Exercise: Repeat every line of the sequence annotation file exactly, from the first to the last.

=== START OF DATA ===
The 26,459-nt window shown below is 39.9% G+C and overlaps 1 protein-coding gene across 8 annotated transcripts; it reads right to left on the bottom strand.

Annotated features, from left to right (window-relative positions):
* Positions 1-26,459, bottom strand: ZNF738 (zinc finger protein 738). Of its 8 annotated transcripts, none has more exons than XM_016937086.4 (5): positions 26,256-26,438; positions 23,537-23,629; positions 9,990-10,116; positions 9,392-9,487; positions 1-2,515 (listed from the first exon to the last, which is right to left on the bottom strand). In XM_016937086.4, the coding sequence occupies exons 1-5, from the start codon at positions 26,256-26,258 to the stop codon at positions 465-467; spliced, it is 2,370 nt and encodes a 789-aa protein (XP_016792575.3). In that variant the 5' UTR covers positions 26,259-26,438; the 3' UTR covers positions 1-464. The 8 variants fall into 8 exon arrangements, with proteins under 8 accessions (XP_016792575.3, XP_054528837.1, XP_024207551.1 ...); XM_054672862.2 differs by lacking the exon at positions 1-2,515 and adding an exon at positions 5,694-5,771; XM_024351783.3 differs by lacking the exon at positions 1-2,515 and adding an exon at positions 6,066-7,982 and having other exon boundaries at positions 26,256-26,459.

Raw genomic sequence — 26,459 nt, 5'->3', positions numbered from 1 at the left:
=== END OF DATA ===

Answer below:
The 26,459-nt window shown below is 39.9% G+C and overlaps 1 protein-coding gene across 8 annotated transcripts; it reads right to left on the bottom strand.

Annotated features, from left to right (window-relative positions):
* Positions 1-26,459, bottom strand: ZNF738 (zinc finger protein 738). Of its 8 annotated transcripts, none has more exons than XM_016937086.4 (5): positions 26,256-26,438; positions 23,537-23,629; positions 9,990-10,116; positions 9,392-9,487; positions 1-2,515 (listed from the first exon to the last, which is right to left on the bottom strand). In XM_016937086.4, the coding sequence occupies exons 1-5, from the start codon at positions 26,256-26,258 to the stop codon at positions 465-467; spliced, it is 2,370 nt and encodes a 789-aa protein (XP_016792575.3). In that variant the 5' UTR covers positions 26,259-26,438; the 3' UTR covers positions 1-464. The 8 variants fall into 8 exon arrangements, with proteins under 8 accessions (XP_016792575.3, XP_054528837.1, XP_024207551.1 ...); XM_054672862.2 differs by lacking the exon at positions 1-2,515 and adding an exon at positions 5,694-5,771; XM_024351783.3 differs by lacking the exon at positions 1-2,515 and adding an exon at positions 6,066-7,982 and having other exon boundaries at positions 26,256-26,459.

Raw genomic sequence — 26,459 nt, 5'->3', positions numbered from 1 at the left: